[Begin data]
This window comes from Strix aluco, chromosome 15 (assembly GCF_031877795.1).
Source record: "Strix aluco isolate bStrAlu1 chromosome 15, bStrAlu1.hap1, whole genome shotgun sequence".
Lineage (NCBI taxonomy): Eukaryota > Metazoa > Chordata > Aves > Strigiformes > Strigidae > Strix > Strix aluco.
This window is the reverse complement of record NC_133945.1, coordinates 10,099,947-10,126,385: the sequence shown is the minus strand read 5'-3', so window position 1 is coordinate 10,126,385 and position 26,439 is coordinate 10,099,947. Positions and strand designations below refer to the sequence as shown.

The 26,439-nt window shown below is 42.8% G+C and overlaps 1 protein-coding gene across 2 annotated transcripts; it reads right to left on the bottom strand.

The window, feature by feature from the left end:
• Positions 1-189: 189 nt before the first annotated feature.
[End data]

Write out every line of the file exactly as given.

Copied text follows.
This window comes from Strix aluco, chromosome 15 (assembly GCF_031877795.1).
Source record: "Strix aluco isolate bStrAlu1 chromosome 15, bStrAlu1.hap1, whole genome shotgun sequence".
Lineage (NCBI taxonomy): Eukaryota > Metazoa > Chordata > Aves > Strigiformes > Strigidae > Strix > Strix aluco.
This window is the reverse complement of record NC_133945.1, coordinates 10,099,947-10,126,385: the sequence shown is the minus strand read 5'-3', so window position 1 is coordinate 10,126,385 and position 26,439 is coordinate 10,099,947. Positions and strand designations below refer to the sequence as shown.

The 26,439-nt window shown below is 42.8% G+C and overlaps 1 protein-coding gene across 2 annotated transcripts; it reads right to left on the bottom strand.

The window, feature by feature from the left end:
• Positions 1-189: 189 nt before the first annotated feature.